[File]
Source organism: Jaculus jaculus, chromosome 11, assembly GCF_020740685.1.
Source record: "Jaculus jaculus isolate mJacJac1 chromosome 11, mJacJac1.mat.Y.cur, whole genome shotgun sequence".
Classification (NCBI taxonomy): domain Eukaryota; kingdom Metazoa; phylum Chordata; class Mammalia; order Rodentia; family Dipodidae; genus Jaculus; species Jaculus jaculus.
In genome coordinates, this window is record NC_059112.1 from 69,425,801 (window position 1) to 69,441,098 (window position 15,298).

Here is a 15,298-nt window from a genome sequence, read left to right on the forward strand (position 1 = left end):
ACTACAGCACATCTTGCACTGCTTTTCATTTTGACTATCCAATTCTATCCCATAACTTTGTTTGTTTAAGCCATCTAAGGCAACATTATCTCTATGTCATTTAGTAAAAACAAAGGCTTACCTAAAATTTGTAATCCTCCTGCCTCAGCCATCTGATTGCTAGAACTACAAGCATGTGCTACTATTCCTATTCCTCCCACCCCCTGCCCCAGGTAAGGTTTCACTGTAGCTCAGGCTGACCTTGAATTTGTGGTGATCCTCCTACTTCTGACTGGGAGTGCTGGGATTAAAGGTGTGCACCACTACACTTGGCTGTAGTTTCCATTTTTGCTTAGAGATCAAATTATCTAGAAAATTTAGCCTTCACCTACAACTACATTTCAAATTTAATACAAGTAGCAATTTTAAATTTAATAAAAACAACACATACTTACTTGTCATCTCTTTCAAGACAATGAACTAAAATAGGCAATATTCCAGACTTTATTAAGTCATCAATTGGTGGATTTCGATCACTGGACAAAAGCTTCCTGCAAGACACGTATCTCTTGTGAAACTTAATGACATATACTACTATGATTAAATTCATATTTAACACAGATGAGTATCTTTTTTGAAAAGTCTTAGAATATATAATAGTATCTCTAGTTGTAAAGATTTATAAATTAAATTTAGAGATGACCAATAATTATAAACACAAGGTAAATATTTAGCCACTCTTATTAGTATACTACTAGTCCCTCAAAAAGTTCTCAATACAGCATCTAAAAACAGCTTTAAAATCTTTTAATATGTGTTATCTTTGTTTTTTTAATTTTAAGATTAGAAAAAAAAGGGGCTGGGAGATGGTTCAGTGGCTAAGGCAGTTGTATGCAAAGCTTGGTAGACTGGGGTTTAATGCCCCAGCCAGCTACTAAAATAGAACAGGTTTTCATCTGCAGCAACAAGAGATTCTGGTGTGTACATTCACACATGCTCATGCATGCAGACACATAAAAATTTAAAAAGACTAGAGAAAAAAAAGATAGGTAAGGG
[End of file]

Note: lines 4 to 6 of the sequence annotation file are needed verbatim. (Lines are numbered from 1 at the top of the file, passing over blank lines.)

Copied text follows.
In genome coordinates, this window is record NC_059112.1 from 69,425,801 (window position 1) to 69,441,098 (window position 15,298).

Here is a 15,298-nt window from a genome sequence, read left to right on the forward strand (position 1 = left end):
ACTACAGCACATCTTGCACTGCTTTTCATTTTGACTATCCAATTCTATCCCATAACTTTGTTTGTTTAAGCCATCTAAGGCAACATTATCTCTATGTCATTTAGTAAAAACAAAGGCTTACCTAAAATTTGTAATCCTCCTGCCTCAGCCATCTGATTGCTAGAACTACAAGCATGTGCTACTATTCCTATTCCTCCCACCCCCTGCCCCAGGTAAGGTTTCACTGTAGCTCAGGCTGACCTTGAATTTGTGGTGATCCTCCTACTTCTGACTGGGAGTGCTGGGATTAAAGGTGTGCACCACTACACTTGGCTGTAGTTTCCATTTTTGCTTAGAGATCAAATTATCTAGAAAATTTAGCCTTCACCTACAACTACATTTCAAATTTAATACAAGTAGCAATTTTAAATTTAATAAAAACAACACATACTTACTTGTCATCTCTTTCAAGACAATGAACTAAAATAGGCAATATTCCAGACTTTATTAAGTCATCAATTGGTGGATTTCGATCACTGGACAAAAGCTTCCTGCAAGACACGTATCTCTTGTGAAACTTAATGACATATACTACTATGATTAAATTCATATTTAACACAGATGAGTATCTTTTTTGAAAAGTCTTAGAATATATAATAGTATCTCTAGTTGTAAAGATTTATAAATTAAATTTAGAGATGACCAATAATTATAAACACAAGGTAAATATTTAGCCACTCTTATTAGTATACTACTAGTCCCTCAAAAAGTTCTCAATACAGCATCTAAAAACAGCTTTAAAATCTTTTAATATGTGTTATCTTTGTTTTTTTAATTTTAAGATTAGAAAAAAAAGGGGCTGGGAGATGGTTCAGTGGCTAAGGCAGTTGTATGCAAAGCTTGGTAGACTGGGGTTTAATGCCCCAGCCAGCTACTAAAATAGAACAGGTTTTCATCTGCAGCAACAAGAGATTCTGGTGTGTACATTCACACATGCTCATGCATGCAGACACATAAAAATTTAAAAAGACTAGAGAAAAAAAAGATAGGTAAGGG